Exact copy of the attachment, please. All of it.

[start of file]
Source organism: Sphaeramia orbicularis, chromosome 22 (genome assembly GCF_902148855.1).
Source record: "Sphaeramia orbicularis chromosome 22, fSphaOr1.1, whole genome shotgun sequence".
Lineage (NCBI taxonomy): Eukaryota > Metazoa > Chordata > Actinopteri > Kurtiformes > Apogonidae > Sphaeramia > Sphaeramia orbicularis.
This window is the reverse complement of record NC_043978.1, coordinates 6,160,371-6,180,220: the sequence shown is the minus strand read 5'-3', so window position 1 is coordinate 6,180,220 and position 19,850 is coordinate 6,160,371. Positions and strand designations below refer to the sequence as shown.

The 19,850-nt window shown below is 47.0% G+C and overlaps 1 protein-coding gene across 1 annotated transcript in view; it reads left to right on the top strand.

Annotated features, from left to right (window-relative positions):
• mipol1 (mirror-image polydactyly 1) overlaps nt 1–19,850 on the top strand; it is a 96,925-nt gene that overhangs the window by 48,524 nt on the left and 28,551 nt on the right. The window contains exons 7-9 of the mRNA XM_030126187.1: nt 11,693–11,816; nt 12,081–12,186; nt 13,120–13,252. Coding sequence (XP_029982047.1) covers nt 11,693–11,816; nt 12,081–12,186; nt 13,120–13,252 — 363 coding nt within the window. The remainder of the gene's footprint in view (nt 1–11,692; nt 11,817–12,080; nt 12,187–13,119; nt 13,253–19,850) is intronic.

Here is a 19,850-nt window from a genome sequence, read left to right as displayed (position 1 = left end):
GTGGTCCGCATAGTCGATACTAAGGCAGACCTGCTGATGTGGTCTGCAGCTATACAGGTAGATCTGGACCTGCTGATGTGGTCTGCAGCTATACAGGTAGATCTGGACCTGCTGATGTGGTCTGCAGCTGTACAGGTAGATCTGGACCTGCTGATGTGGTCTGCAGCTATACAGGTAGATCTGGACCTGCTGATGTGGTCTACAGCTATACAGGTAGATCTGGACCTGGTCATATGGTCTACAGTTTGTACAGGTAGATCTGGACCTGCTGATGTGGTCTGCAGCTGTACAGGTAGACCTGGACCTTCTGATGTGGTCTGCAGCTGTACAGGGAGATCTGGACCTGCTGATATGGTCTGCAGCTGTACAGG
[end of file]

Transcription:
Source organism: Sphaeramia orbicularis, chromosome 22 (genome assembly GCF_902148855.1).
Source record: "Sphaeramia orbicularis chromosome 22, fSphaOr1.1, whole genome shotgun sequence".
Lineage (NCBI taxonomy): Eukaryota > Metazoa > Chordata > Actinopteri > Kurtiformes > Apogonidae > Sphaeramia > Sphaeramia orbicularis.
This window is the reverse complement of record NC_043978.1, coordinates 6,160,371-6,180,220: the sequence shown is the minus strand read 5'-3', so window position 1 is coordinate 6,180,220 and position 19,850 is coordinate 6,160,371. Positions and strand designations below refer to the sequence as shown.

The 19,850-nt window shown below is 47.0% G+C and overlaps 1 protein-coding gene across 1 annotated transcript in view; it reads left to right on the top strand.

Annotated features, from left to right (window-relative positions):
• mipol1 (mirror-image polydactyly 1) overlaps nt 1–19,850 on the top strand; it is a 96,925-nt gene that overhangs the window by 48,524 nt on the left and 28,551 nt on the right. The window contains exons 7-9 of the mRNA XM_030126187.1: nt 11,693–11,816; nt 12,081–12,186; nt 13,120–13,252. Coding sequence (XP_029982047.1) covers nt 11,693–11,816; nt 12,081–12,186; nt 13,120–13,252 — 363 coding nt within the window. The remainder of the gene's footprint in view (nt 1–11,692; nt 11,817–12,080; nt 12,187–13,119; nt 13,253–19,850) is intronic.

Here is a 19,850-nt window from a genome sequence, read left to right as displayed (position 1 = left end):
GTGGTCCGCATAGTCGATACTAAGGCAGACCTGCTGATGTGGTCTGCAGCTATACAGGTAGATCTGGACCTGCTGATGTGGTCTGCAGCTATACAGGTAGATCTGGACCTGCTGATGTGGTCTGCAGCTGTACAGGTAGATCTGGACCTGCTGATGTGGTCTGCAGCTATACAGGTAGATCTGGACCTGCTGATGTGGTCTACAGCTATACAGGTAGATCTGGACCTGGTCATATGGTCTACAGTTTGTACAGGTAGATCTGGACCTGCTGATGTGGTCTGCAGCTGTACAGGTAGACCTGGACCTTCTGATGTGGTCTGCAGCTGTACAGGGAGATCTGGACCTGCTGATATGGTCTGCAGCTGTACAGG